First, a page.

THE PASSING of 900 covid19 deaths this week was a grim reminder of the need for all sectors to hold strain, especially with multiple variants looming, testing capacity still limited and the vaccination programme hindered by supply problems.
While deaths are slowly declining on average, after a period in which they remained at a worryingly high and unyielding rate, the current figures suggest if things do not improve drastically, we will cross the 1,000 mark in a few weeks, if not days.
In this context, the authorities have been astonishingly blasé about the threat posed by the delta variant, which surpasses the alpha variant in terms of transmissibility and its potential to overload hospitals.
“The pre-existing strategies hold,” said state epidemiologist Dr Avery Hinds last month when questioned on the need for any special measures to combat this challenge, assuming it is a new one.
Principal medical officer of health Dr Maryam Abdool-Richards said there was no evidence of the delta variant in TT up to last month.
Officials seem nonplussed by the fact that the World Health Organization has found the delta variant in almost 100 countries, including Aruba, Barbados, Brazil, Guadeloupe, Martinique, Puerto Rico, Saba, and St Maarten.
While the State is confident controls at airports, such as PCR test requirements, will minimise risk, many remember how the Brazilian variant emerged in this country at a time when borders were formally closed, reportedly through a Venezuelan individual.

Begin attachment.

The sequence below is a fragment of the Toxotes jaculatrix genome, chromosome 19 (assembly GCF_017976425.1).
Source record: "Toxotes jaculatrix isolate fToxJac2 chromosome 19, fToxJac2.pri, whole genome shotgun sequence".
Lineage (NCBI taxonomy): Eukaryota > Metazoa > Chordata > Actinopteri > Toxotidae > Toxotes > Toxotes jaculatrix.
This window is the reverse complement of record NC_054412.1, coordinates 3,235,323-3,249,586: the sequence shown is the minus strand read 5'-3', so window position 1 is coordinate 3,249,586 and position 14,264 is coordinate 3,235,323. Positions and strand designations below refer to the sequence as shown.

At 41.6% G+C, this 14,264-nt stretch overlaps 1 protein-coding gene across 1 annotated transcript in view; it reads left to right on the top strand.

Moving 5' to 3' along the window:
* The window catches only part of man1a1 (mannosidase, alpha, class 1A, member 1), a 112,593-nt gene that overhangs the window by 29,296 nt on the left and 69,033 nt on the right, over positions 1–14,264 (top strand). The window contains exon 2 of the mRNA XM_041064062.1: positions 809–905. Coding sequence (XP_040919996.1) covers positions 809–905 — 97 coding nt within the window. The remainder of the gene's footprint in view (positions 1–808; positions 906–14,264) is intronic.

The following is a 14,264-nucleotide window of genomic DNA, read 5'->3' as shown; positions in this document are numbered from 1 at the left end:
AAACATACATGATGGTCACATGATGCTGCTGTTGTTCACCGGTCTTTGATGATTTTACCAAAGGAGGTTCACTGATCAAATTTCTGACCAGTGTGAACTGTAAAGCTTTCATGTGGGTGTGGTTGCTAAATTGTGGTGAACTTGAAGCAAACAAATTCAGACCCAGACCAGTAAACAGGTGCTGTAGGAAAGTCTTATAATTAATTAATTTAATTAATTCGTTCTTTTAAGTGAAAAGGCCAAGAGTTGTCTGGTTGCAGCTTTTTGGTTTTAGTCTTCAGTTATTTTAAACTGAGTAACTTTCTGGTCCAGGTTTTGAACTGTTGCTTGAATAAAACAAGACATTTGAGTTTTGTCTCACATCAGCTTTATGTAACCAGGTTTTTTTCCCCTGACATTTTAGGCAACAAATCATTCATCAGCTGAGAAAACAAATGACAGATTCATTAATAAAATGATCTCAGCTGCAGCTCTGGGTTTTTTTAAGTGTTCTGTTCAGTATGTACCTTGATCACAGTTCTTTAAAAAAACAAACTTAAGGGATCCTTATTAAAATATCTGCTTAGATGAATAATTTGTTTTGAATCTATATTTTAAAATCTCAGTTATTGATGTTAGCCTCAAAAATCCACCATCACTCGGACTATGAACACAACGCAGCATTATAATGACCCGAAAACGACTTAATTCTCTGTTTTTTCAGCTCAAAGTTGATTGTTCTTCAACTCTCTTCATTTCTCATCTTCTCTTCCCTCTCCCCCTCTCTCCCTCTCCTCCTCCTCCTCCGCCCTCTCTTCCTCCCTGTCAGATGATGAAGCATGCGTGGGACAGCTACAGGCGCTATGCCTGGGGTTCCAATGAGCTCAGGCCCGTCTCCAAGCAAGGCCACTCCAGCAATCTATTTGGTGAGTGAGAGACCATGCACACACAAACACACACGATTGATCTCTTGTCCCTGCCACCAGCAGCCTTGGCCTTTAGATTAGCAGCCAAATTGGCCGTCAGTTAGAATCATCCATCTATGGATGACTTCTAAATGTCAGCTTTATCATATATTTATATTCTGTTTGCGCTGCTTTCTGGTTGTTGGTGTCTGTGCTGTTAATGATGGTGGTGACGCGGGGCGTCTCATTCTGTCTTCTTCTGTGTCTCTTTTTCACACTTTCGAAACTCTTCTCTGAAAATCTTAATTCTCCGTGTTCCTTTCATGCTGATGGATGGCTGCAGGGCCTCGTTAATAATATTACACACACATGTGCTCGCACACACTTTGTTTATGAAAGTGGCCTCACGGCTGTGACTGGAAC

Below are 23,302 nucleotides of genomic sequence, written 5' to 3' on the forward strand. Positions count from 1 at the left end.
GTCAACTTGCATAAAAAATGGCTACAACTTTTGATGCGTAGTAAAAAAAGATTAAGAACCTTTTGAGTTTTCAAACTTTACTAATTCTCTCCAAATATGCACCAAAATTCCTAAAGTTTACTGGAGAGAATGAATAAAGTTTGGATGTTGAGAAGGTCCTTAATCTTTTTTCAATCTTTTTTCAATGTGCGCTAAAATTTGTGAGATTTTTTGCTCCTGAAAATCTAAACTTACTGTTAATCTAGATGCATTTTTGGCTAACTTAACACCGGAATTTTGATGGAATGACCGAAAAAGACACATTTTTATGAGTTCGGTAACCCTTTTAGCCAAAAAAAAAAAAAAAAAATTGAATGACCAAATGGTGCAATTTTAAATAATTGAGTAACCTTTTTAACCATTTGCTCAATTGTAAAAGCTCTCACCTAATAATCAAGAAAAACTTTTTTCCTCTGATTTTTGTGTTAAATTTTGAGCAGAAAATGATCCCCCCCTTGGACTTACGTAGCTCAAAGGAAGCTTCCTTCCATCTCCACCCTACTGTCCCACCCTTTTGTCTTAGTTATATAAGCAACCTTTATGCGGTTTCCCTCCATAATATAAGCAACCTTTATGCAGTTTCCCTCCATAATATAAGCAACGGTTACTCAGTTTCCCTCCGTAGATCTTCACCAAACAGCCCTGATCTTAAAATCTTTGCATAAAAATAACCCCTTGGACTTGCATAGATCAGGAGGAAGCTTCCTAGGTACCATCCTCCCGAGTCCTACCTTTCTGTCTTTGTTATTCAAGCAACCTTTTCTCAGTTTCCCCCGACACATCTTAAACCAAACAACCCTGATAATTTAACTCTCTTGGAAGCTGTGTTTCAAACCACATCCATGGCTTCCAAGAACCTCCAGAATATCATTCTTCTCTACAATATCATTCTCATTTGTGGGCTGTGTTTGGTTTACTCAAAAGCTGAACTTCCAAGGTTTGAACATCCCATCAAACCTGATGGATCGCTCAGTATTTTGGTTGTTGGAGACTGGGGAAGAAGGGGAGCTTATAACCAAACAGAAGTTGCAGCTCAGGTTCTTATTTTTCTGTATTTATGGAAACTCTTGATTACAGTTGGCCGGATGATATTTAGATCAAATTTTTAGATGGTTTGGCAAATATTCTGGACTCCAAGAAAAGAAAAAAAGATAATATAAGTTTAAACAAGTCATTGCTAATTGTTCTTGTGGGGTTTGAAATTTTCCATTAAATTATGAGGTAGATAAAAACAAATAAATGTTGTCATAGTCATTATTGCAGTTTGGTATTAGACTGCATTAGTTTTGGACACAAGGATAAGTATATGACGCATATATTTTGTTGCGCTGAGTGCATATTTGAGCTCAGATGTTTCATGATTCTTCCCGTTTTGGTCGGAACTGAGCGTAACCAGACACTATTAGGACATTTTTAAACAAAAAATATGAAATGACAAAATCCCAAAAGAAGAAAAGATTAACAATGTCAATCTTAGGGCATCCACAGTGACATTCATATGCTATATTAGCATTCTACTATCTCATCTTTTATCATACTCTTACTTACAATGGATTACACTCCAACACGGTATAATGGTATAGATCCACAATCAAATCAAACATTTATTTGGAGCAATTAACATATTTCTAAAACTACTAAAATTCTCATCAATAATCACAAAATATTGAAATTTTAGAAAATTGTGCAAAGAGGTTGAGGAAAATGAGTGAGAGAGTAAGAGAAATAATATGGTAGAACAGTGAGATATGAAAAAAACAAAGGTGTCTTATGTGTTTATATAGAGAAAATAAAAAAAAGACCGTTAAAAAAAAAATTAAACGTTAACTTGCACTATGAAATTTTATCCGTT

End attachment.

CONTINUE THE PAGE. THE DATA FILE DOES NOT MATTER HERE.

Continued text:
Back then it was revealed that not all covid19 cases are subject to the sampling done by university laboratories to detect variants. If this is still the case, it is likely variants will remain under-reported for some time yet, which has implications for how we interpret the available data.
It is simply the case that we cannot afford to be complacent. The global situation is changing rapidly, throwing up all sorts of uncertainties, as demonstrated by the emergence of the lambda variant, which has a strong presence in neighbouring South America. Preliminary studies suggest lambda might render some vaccines ineffective.
At the same time, there are signs an epidemic of covid19 fatigue is skyrocketing locally.
There is agitation from the business community about being forced to remain closed. Some are making increasingly brazen attempts to get around health regulations which limit who can open for trade.
While certain sectors, such as the construction sector, have reopened, the private sector as a whole continues to lose out in the absence of substantial grants.
It is becoming increasingly hard for the State to justify keeping public-sector workers employed while letting private companies and their employees bear the brunt of the pandemic.
If we are to hold strain, we are going to need more help.